Then came the alley-oop. Then another defensive stop and another basket. This was the tidal wave of a run that the Celtics used to put together so effortlessly. Doc Rivers had to call a timeout to stop things and get Garnett out of the game as his minutes were all used up, but a funny thing happened after that. The Celtics kept rolling and soon the rout was on.
“Everything we do offensively and defensively,” Paul Pierce said. “You can see the last couple of games. We’re passing the ball, we’re defending at a high level. The communication’s there. We have such great chemistry with out starting five. With him out there, we’re like one.”
Garnett’s impact, especially on the defensive end, has been well-documented. The same is true for the intangible and tangible benefit of having him on the floor calling out screens, holding everyone accountable, being half-insane. This is all true, but the hidden value of Kevin Garnett on a basketball floor is what happens when he is simply on the court.
“Teams respect him even if he doesn’t shoot the ball,” Ray Allen said. “Rondo has bigger gaps (to drive). His man doesn’t help as much. Glen (Davis) has been knocking down that shot. He’s been playing well. As a young player in this league you have to do that over and over again to get teams to give you that respect. Kevin obviously has that respect and when he’s out there people automatically from the word go are going to play him. You can see the effect with myself and Paul.”
The key to the Celtics offense is not Pierce’s individual brilliance, Allen’s shooting or Rondo’s ability to break down defenses. The key is the spacing, ball movement and, most importantly, the trust to pass and be in the right spots.
“He’s unselfish to a fault, as well all know, at times,” Rivers said. “You sometimes wants him to shoot the ball but he’s always looking to pass. It’s amazing how hard guys cut when he gets the ball in the post because they might get the ball back.”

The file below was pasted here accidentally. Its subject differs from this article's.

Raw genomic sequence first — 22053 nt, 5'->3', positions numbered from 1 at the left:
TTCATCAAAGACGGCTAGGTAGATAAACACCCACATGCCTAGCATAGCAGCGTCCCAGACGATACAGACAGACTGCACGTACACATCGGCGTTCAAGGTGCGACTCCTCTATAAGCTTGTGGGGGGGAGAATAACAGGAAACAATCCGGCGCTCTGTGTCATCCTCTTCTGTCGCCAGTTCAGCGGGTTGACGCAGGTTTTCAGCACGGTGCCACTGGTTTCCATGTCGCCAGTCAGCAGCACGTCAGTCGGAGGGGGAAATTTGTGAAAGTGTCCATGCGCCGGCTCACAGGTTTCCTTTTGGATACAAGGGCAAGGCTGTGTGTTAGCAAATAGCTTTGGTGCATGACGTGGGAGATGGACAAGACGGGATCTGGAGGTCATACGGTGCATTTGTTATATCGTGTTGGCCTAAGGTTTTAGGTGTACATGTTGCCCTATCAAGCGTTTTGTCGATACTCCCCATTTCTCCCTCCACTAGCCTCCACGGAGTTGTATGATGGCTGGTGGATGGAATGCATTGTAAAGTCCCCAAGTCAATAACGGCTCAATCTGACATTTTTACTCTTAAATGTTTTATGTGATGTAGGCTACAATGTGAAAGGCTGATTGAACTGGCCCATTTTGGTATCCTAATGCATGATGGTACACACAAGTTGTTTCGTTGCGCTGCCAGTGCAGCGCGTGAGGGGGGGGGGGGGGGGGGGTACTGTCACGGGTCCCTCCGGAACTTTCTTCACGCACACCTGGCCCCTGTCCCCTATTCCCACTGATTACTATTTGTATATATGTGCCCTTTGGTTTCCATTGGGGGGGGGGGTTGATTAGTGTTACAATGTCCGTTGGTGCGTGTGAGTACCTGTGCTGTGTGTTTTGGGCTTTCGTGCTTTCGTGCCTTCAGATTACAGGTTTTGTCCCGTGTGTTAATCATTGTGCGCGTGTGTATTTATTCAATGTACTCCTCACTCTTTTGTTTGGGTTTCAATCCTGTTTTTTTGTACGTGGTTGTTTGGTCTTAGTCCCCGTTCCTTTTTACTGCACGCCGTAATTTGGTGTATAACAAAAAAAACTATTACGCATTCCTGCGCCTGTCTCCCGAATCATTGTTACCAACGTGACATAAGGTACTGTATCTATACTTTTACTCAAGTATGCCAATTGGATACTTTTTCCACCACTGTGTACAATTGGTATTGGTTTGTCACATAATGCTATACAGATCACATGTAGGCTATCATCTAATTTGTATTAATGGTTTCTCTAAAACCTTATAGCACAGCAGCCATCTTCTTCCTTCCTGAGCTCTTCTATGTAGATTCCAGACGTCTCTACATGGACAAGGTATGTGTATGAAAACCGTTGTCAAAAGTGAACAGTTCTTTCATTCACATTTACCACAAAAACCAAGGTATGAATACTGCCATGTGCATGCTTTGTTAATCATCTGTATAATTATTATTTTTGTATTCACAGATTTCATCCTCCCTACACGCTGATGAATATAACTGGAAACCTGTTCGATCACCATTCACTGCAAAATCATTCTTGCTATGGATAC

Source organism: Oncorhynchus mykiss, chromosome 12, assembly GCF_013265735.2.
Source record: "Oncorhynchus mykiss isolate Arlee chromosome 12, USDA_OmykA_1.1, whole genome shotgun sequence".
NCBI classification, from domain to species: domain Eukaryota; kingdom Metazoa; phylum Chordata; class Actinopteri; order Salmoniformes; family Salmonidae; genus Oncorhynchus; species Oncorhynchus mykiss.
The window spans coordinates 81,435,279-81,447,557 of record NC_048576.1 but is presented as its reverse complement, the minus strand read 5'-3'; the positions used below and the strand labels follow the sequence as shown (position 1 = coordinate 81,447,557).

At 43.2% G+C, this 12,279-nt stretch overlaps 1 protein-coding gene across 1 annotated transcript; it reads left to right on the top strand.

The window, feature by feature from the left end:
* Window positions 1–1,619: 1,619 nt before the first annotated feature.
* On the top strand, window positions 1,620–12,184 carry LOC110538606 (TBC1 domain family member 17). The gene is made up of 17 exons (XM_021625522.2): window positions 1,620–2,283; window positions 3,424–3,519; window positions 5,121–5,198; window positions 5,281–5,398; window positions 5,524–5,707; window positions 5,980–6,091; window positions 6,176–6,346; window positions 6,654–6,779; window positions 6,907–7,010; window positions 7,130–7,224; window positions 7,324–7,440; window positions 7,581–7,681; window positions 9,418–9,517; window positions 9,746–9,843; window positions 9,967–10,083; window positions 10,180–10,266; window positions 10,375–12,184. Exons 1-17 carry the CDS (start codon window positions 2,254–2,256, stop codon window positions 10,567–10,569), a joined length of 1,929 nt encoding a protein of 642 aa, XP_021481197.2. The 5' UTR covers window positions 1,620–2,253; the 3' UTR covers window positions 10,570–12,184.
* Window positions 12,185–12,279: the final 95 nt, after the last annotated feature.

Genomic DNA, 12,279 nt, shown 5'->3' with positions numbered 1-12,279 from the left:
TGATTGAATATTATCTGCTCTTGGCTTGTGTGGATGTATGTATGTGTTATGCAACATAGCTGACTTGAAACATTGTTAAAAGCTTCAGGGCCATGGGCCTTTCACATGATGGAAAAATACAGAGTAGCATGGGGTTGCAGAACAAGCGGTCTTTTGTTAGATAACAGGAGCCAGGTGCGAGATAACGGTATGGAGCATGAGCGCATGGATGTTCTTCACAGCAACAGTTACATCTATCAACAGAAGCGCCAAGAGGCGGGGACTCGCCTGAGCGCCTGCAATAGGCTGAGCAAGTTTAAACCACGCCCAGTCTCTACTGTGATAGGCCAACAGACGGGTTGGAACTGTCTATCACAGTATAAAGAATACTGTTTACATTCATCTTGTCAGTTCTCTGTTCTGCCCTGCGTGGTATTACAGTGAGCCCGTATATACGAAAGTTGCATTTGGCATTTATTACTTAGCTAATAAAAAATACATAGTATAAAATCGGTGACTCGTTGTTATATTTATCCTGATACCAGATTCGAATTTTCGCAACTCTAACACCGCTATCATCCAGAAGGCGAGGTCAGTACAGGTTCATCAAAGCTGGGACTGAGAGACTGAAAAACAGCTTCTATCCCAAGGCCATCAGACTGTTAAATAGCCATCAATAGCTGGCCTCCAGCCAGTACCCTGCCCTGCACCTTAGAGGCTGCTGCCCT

The Celtics are being careful with Garnett. They waited almost a month before bringing him back and they are not going to blow him out for a game in March against the Clippers. They won’t even do it Wednesday when they go to Orlando for a game that may well determine how many rounds of homecourt advantage they wind up with in the playoffs. They won’t do it because he is way too important to mess around with at the end of the regular season.
At the end of their time with the press following the game, Garnett and Pierce engaged in a little back-and-forth as they tend to do from time to time. It’s been a long time since the mood was that playful in these things as Pierce has had to carry the burden on the floor and off it as well.
“You watched me when you were at Kansas,” Garnett teased Pierce. “Paul Pierce wanted to come out of high school. Don’t let him fool you.”
“The only reason I didn’t,” Pierce countered. “Was because I didn’t know you could do that.”
It was a small thing and not really all that important in the grand scheme of things, but it was like the old days again.
File this one away for future reference. Doc likes the combination of Stephon Marbury, Eddie House and Ray Allen, which he used to open the fourth quarter. It goes against his better instincts to have a lineup that small play together, but Rivers said the numbers show that it is an effective combination.
Here’s another reason why he likes the trio. It’s an effective way to give Paul Pierce a breather. Perhaps Allen can be the long sought-after backup three man.
|Notes and numbers: Third quarter||03.23.09 at 9:30 pm ET|
– KG watch: 9 minutes, 4 points, 1 rebound
– Leading scorer: Baron Davis (10 points)
– Leading rebounder: Kendrick Perkins (8 rebounds)
– Leading ball handler: Rajon Rondo and Baron Davis (3 assists)
– Points in the paint: Celtics 16 ‘ Clippers 10
– Fast break points: Celtics 6 ‘ Clippers 0
|Flipping a switch||03.23.09 at 9:17 pm ET|
Remember when the Celtics used to go on these tidal-wave like runs and just blow people out of the building? Those were good times. It’s happening again, and in the first time in a long time.
Trailing 55-54 against the Clips, they went on a 12-0 run that extended through a timeout and saw great defense, solid rebounding, unselfish passing and big-time shot making. Just like the old days! It will be interesting to see if the Clippers are interested in responding.
|Rebounds, can’t win without ‘em||03.23.09 at 8:58 pm ET|
Sometimes the stat sheet tells you everything you need to know. This is one of those times. The Celtics are the best rebounding team in the league by Rebound Rate. The Clippers are 28th. But in the first half, the Clips owned the glass with a 24-14 edge in that department. More tellingly, the Celtics got exactly zero offensive rebounds.
|Notes and numbers: Second quarter||03.23.09 at 8:41 pm ET|